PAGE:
Junior Geoff Bendeck, an international affairs major, will spend two semesters studying abroad in Cairo and Beirut, Lebanon. Twice a month, he will share his experiences and observations from the Middle East as one of GW’s many expats.
“I don’t know, I’m not really from anywhere, my passport says U.S.A., but I’m never going back there.”
Erga, an old lady in her 70s, is a nomad with Coke-bottle glasses, grey hair and a wire-thin frame. When Difallah, our guide, picked us up at the ferry stop in Aqaba, our entryway to Jordan and Wadi Rum, the last thing I expected to find was an American Bedouin. Bedouins are people in nomadic, desert-dwelling groups. Several of these groups live in Wadi Rum, a valley in Jordan.
Erga was born in a small town in British Mandate Palestine, but grew up in Brooklyn, N.Y. She mentioned being briefly imprisoned for attending a communist meeting in New York in the McCarthy-era ’50s. Erga left the United States in 1978 – she said she couldn’t take it anymore. She ended up in Portugal. Then she headed for Jerusalem. After living in Jerusalem for two years a friend told her about Wadi Rum and its Bedouins-of “Lawrence of Arabia” lore.
“I always felt I was a Bedouin. I came here and met Difallah and stayed with him for a month at first. They taught me how to live in the desert, track snakes, train camels … then I began to go out by myself.”
After a year with the Bedouin, the Jordanian government gave permission for her to live in Rum Village. When she talks, she sounds like a grandmother, and you can still detect a slight Brooklyn accent. I was interested in what she loved about Wadi Rum and its people, what she had learned and thought others could learn.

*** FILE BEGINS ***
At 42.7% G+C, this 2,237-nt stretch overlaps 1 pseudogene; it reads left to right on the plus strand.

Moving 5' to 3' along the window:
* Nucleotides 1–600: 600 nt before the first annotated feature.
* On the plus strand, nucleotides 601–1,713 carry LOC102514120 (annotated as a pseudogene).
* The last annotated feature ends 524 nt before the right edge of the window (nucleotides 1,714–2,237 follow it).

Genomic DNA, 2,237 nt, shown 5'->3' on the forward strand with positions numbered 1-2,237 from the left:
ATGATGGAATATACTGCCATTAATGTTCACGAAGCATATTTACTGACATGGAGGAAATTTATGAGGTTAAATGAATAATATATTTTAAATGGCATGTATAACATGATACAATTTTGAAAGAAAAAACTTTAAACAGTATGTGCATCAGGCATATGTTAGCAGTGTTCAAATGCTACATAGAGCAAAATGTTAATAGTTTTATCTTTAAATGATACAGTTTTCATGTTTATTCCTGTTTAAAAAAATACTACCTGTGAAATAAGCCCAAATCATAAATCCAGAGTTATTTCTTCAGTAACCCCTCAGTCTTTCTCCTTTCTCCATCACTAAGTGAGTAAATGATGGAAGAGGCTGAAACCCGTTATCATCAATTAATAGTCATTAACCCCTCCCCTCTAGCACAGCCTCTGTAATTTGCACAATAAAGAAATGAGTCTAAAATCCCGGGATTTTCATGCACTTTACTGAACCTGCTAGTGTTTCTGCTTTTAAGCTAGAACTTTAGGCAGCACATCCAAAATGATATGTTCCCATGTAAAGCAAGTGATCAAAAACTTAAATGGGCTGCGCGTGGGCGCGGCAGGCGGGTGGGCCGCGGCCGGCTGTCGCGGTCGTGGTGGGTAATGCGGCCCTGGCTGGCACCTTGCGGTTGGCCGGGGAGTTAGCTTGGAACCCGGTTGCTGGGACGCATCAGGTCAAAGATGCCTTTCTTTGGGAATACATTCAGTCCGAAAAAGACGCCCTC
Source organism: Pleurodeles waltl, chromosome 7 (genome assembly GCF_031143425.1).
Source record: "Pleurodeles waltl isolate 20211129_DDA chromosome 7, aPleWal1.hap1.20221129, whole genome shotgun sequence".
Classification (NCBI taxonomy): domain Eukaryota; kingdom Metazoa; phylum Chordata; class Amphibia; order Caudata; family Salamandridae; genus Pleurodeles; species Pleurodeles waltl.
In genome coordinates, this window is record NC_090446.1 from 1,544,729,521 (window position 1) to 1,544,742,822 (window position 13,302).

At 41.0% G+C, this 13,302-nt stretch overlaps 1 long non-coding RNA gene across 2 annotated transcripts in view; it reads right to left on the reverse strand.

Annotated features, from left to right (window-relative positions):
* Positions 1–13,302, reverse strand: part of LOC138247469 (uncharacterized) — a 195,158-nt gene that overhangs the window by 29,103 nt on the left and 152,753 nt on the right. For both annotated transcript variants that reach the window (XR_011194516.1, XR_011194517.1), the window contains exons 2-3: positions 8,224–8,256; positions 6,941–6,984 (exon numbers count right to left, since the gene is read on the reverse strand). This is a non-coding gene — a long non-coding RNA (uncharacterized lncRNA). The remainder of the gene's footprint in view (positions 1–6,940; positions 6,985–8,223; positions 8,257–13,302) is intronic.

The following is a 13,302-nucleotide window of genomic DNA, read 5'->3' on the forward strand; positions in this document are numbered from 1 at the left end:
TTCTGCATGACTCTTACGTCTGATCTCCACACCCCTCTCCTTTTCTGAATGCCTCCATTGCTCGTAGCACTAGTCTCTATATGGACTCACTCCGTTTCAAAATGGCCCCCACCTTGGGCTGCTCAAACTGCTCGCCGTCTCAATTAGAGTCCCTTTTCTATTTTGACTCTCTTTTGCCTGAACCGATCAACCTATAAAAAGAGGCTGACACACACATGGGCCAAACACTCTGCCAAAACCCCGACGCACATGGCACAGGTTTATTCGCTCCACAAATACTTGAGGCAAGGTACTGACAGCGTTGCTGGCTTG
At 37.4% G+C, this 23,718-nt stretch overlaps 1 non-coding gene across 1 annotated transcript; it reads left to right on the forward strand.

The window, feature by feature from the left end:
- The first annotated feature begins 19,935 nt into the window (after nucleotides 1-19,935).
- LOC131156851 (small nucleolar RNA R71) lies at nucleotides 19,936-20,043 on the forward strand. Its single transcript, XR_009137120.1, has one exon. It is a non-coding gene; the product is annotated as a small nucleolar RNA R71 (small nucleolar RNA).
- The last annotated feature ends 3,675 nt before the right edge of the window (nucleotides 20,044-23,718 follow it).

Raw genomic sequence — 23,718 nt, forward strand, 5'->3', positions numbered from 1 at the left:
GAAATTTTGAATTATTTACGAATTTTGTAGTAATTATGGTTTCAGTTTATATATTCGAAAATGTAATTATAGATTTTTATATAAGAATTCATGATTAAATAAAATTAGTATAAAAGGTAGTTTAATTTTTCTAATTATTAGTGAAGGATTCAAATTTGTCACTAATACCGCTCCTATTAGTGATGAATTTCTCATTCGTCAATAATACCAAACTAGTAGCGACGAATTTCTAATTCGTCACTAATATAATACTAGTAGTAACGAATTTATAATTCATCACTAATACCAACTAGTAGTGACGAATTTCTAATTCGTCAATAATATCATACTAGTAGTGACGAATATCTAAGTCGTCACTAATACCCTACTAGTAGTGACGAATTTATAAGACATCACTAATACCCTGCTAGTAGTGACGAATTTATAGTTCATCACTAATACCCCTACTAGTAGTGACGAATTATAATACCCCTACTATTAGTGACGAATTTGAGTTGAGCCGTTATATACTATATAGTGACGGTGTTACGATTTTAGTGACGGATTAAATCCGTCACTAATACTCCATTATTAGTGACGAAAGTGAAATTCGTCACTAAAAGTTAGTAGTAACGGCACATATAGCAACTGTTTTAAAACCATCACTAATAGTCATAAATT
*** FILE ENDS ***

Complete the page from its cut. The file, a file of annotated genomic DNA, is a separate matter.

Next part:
“A couple years ago a Belgian girl come here and after a couple hours said ‘I’m bored’… I told her ‘Look at the stars. Walk among the dunes. You think you’re bored because there are no gadgets to play with.'”
She mentioned the beauty of the symbiotic relationship of the Bedouin and nature, never taking from the land for individual gain. The communalism of nature and people is all the Bedouin know and have known for centuries.
After three nights in the desert away from the noise, dirt and crowds of Cairo, it is easy to see how Erga came here and after eight years, hasn’t left. The wind, wide vistas and endless Bedouin sweet tea slow your life down to a pace at which you can nearly start to comprehend it. I asked Erga what the future held for her.
“My future is tomorrow, I don’t think I need to be anywhere else right now. I only think in the next five minutes, that is enough for me.”
With that she poured me another shot glass of tea and we sat back in the tent. I thought of nothing but my next five minutes with Erga.